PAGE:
Special-needs program losing current provider

JOHNSTOWN – Fulton County’s provider for state-mandated preschool for special-needs children is closing its local program, but county officials say they will find another provider.

County Public Health Director Denise Frederick says the program – known formally as the Preschool Special Education program – is losing its primary area provider, the Center for Disability Services. The Albany-based center provides what it calls CloverPatch, an early childhood services program.

The Center for Disability Services says it will close the CloverPatch program June 21, Frederick said.

Sites are located at the Gloversville Enlarged School District’s Boulevard Elementary School and Meco Elementary School, where participants are integrated with typically developing children. Frederick said the center also has a site at St. Mary’s Institute in Amsterdam.

Frederick said 35 Fulton County children are enrolled in the program, which provides evaluation, intervention, preschool classes and after-school programs to children with special needs.

Frederick said she expects the local children will undergo a “seamless” transition into other programs.

“CloverPatch is working with other preschools in the area to facilitate other programs taking over their classes,” she said.

Under the program, the county contracts with the sites, arranging transportation and payment of services. School districts’ boards determine the appropriate preschool special-education programs and sites.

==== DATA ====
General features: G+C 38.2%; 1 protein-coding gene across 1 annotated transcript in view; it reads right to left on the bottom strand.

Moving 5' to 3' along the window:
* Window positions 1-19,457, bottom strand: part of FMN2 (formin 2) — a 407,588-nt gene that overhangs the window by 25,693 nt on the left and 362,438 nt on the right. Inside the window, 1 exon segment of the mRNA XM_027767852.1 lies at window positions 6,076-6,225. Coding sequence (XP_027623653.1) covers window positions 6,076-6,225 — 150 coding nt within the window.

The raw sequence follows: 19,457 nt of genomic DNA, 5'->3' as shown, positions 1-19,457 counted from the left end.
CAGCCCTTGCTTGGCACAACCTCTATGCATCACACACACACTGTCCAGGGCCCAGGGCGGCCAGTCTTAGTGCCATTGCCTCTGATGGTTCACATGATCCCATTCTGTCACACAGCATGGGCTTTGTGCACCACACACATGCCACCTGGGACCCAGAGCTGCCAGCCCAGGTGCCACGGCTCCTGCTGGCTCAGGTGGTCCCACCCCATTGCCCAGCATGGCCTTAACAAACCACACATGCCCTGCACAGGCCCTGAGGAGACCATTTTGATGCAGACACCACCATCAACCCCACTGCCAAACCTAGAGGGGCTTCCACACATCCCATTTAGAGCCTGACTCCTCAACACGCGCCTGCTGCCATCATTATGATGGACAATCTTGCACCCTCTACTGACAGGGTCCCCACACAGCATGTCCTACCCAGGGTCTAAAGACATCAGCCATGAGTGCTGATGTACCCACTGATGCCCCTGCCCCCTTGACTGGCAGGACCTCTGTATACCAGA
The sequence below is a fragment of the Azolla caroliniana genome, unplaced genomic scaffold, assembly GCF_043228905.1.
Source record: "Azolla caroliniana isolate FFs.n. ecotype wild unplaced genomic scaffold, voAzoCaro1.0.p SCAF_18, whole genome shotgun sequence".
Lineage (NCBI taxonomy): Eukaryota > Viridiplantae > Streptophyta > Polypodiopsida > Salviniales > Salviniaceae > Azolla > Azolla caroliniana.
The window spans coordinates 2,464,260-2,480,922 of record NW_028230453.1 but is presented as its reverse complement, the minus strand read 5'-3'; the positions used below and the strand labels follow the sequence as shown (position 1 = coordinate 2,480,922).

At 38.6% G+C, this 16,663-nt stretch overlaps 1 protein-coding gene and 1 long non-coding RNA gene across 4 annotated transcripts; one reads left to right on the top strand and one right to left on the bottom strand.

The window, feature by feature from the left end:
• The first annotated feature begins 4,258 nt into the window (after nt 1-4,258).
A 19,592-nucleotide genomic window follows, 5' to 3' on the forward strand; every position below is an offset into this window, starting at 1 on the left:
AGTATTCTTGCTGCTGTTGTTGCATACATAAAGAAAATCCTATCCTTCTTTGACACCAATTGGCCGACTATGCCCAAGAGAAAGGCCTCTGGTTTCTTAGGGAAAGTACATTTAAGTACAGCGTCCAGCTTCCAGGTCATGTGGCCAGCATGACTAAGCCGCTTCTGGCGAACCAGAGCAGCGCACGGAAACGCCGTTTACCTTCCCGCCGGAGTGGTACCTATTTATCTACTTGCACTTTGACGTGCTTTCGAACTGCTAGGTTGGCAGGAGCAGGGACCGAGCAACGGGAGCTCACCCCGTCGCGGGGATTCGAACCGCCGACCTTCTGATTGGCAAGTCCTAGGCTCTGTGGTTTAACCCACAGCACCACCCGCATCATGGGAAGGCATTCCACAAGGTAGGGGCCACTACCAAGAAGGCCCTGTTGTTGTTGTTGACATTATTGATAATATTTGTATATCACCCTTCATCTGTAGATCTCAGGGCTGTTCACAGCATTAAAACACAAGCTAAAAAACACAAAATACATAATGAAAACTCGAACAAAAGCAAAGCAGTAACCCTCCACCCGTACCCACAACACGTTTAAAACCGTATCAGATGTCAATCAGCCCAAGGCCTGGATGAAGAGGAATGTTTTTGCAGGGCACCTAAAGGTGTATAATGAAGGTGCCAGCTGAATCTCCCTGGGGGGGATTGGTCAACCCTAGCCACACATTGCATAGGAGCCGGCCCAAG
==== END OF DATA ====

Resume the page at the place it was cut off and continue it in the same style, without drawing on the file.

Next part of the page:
She said although there is a provider shortage in the area, another program could assume operation of the CloverPath sites.

Frederick said the Center for Disability Services is closing its program because it “operated at a deficit for years and the loss was no longer sustainable. They also reported that they would work to assure the affected children were placed in other programs.”

According to the New York State Association of Counties’ website, the state’s Preschool Special Education program provides essential services such as speech and occupational therapy to children between the ages of 3 and 5 who have special needs. Counties have “no real role” in the preschool special education program, yet counties pay 40 percent of costs, the website says.

Frederick has previously explained her county health agency on Route 29 is responsible for paying the bills for the specialized state Education Department-mandated program.

The state doesn’t force the program on families. It is a voluntary program that parents request on behalf of their developmentally disabled children prior to their public school years. Children are evaluated and compared to other children their age. Individual school districts in the county have committees on preschool special education that recommend children to the program. County taxpayers pay the bill.

Sometimes, the transportation costs can be nearly $300 per day per child. If parents are unable to transport their children to school, the county must pay for the transportation – the same type of transportation used by school-age children.

Fulton County has in recent years spent about $2.5 million annually on its Preschool Education Program, billing Medicaid when it can for some reimbursement. The county typically spends more than $500,000 per year for transportation.

Michael Anich covers Johnstown and Fulton County news. He can be reached at manich@leaderherald.com